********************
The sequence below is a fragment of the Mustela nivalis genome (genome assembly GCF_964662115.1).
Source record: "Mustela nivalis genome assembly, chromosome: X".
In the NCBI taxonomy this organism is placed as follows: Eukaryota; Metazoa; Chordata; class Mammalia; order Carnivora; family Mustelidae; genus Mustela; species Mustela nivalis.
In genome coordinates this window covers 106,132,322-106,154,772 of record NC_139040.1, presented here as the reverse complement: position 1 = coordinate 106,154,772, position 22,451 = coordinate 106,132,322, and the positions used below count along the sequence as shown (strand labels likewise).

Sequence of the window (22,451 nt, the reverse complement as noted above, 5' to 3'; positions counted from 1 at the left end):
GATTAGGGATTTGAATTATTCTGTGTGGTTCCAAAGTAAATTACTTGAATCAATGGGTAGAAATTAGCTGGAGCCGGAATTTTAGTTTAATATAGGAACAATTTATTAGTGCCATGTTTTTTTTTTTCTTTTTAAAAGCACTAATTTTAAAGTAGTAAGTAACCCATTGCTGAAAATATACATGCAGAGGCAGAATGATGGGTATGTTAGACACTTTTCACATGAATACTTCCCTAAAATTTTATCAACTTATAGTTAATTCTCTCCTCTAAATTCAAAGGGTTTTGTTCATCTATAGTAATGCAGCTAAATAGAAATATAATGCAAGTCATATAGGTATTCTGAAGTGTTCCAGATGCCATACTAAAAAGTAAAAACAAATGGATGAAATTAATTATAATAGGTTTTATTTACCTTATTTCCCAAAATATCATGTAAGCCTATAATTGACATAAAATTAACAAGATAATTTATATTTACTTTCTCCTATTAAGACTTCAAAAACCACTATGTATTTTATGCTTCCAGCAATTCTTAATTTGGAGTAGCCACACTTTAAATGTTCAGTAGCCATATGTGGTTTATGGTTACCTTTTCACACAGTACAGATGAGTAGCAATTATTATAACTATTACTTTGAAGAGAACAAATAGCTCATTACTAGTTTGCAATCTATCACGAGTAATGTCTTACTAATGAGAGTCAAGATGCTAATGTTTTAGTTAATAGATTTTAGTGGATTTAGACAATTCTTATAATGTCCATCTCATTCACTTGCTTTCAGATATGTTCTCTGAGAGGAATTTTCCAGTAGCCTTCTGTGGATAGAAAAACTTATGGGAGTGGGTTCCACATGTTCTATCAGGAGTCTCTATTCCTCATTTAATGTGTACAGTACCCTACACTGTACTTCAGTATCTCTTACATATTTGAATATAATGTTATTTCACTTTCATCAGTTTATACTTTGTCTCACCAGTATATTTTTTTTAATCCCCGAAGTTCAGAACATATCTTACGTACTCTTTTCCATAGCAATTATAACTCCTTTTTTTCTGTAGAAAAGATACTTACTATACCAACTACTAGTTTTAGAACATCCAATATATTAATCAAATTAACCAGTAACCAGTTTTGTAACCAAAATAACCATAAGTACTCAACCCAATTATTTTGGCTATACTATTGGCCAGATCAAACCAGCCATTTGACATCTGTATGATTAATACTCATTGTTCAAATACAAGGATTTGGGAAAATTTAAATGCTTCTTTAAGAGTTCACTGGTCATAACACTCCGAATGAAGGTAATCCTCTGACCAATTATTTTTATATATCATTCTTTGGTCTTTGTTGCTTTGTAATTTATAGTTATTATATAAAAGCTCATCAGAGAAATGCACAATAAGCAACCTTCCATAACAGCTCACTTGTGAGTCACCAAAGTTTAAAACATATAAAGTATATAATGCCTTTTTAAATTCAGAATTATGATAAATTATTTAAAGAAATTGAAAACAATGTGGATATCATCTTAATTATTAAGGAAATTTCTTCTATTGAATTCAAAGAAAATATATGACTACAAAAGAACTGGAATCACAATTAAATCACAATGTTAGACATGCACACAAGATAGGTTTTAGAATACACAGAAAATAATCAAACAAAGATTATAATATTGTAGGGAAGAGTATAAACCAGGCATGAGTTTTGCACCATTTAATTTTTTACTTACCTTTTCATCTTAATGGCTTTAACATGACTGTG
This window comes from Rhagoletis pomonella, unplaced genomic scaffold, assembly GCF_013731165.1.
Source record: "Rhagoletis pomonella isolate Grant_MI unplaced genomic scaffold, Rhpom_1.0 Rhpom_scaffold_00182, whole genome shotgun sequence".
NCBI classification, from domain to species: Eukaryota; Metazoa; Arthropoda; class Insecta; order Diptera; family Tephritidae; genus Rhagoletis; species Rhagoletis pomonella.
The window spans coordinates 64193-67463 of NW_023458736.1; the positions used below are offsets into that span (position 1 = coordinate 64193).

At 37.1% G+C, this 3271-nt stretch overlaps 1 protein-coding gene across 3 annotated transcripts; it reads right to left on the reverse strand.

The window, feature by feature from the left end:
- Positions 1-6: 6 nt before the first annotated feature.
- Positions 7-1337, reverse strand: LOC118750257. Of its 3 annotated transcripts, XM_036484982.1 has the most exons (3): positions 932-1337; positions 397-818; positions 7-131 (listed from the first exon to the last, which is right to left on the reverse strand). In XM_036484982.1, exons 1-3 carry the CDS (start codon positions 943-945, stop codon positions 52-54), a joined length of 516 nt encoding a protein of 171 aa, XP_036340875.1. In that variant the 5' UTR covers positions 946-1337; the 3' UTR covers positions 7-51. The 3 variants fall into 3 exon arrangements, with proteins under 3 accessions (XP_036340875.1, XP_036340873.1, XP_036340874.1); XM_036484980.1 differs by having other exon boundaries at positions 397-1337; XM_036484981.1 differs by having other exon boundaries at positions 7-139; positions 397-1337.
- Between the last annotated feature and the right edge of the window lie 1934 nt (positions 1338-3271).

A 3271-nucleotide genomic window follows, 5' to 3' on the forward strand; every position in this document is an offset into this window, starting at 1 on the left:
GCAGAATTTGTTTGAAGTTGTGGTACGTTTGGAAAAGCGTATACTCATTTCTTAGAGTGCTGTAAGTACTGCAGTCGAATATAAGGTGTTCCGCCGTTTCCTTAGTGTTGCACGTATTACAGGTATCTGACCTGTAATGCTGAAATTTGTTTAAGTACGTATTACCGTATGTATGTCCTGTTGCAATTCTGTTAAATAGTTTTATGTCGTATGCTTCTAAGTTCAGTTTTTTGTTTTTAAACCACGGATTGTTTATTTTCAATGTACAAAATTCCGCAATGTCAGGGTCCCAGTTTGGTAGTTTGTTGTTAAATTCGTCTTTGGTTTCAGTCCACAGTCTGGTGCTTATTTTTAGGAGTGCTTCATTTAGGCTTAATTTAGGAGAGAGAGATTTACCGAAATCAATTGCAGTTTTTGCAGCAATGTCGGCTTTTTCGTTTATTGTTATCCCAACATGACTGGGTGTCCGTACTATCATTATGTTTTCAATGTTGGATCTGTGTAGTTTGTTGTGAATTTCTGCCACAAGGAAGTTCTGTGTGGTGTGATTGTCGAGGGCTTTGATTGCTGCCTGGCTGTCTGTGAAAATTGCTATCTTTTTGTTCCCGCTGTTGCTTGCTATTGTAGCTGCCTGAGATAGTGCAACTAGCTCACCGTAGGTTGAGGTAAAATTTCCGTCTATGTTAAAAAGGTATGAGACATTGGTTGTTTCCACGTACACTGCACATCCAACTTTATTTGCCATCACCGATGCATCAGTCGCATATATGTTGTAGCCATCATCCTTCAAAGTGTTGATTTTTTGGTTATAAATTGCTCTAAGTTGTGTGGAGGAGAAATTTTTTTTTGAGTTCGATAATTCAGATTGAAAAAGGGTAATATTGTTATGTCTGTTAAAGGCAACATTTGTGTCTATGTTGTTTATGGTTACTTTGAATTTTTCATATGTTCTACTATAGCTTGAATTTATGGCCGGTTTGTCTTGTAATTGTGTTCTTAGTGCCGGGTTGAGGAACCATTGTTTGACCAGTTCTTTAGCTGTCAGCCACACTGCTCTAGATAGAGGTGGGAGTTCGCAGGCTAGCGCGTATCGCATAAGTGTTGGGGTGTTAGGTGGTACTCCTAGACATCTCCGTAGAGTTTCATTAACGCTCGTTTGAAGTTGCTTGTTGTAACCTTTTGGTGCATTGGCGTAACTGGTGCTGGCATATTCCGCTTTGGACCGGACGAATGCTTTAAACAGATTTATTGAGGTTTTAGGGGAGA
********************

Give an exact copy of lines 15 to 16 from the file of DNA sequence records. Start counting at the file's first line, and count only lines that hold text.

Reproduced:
- Between the last annotated feature and the right edge of the window lie 1934 nt (positions 1338-3271).

A 3271-nucleotide genomic window follows, 5' to 3' on the forward strand; every position in this document is an offset into this window, starting at 1 on the left: